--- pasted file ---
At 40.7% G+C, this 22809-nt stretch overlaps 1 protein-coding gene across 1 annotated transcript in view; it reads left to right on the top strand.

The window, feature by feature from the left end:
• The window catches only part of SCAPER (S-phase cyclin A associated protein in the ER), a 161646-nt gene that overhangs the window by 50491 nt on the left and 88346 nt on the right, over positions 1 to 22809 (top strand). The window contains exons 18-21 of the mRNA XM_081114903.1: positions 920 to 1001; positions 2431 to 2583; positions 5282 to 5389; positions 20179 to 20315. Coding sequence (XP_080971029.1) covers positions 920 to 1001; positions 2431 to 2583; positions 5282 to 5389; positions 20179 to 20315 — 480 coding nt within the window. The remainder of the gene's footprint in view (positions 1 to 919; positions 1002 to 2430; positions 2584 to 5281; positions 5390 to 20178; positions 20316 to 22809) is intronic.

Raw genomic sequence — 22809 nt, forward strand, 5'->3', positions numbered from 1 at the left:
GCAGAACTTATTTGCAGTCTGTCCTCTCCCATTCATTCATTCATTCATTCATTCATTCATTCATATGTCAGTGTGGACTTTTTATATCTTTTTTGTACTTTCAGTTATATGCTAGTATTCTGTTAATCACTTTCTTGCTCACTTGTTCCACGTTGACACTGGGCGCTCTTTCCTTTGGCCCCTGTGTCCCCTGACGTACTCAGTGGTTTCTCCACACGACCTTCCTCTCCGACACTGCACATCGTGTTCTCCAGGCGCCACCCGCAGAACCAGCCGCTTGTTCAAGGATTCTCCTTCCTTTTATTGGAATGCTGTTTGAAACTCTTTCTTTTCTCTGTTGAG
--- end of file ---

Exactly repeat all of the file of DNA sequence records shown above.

At 40.7% G+C, this 22809-nt stretch overlaps 1 protein-coding gene across 1 annotated transcript in view; it reads left to right on the top strand.

The window, feature by feature from the left end:
• The window catches only part of SCAPER (S-phase cyclin A associated protein in the ER), a 161646-nt gene that overhangs the window by 50491 nt on the left and 88346 nt on the right, over positions 1 to 22809 (top strand). The window contains exons 18-21 of the mRNA XM_081114903.1: positions 920 to 1001; positions 2431 to 2583; positions 5282 to 5389; positions 20179 to 20315. Coding sequence (XP_080971029.1) covers positions 920 to 1001; positions 2431 to 2583; positions 5282 to 5389; positions 20179 to 20315 — 480 coding nt within the window. The remainder of the gene's footprint in view (positions 1 to 919; positions 1002 to 2430; positions 2584 to 5281; positions 5390 to 20178; positions 20316 to 22809) is intronic.

Raw genomic sequence — 22809 nt, forward strand, 5'->3', positions numbered from 1 at the left:
GCAGAACTTATTTGCAGTCTGTCCTCTCCCATTCATTCATTCATTCATTCATTCATTCATTCATATGTCAGTGTGGACTTTTTATATCTTTTTTGTACTTTCAGTTATATGCTAGTATTCTGTTAATCACTTTCTTGCTCACTTGTTCCACGTTGACACTGGGCGCTCTTTCCTTTGGCCCCTGTGTCCCCTGACGTACTCAGTGGTTTCTCCACACGACCTTCCTCTCCGACACTGCACATCGTGTTCTCCAGGCGCCACCCGCAGAACCAGCCGCTTGTTCAAGGATTCTCCTTCCTTTTATTGGAATGCTGTTTGAAACTCTTTCTTTTCTCTGTTGAG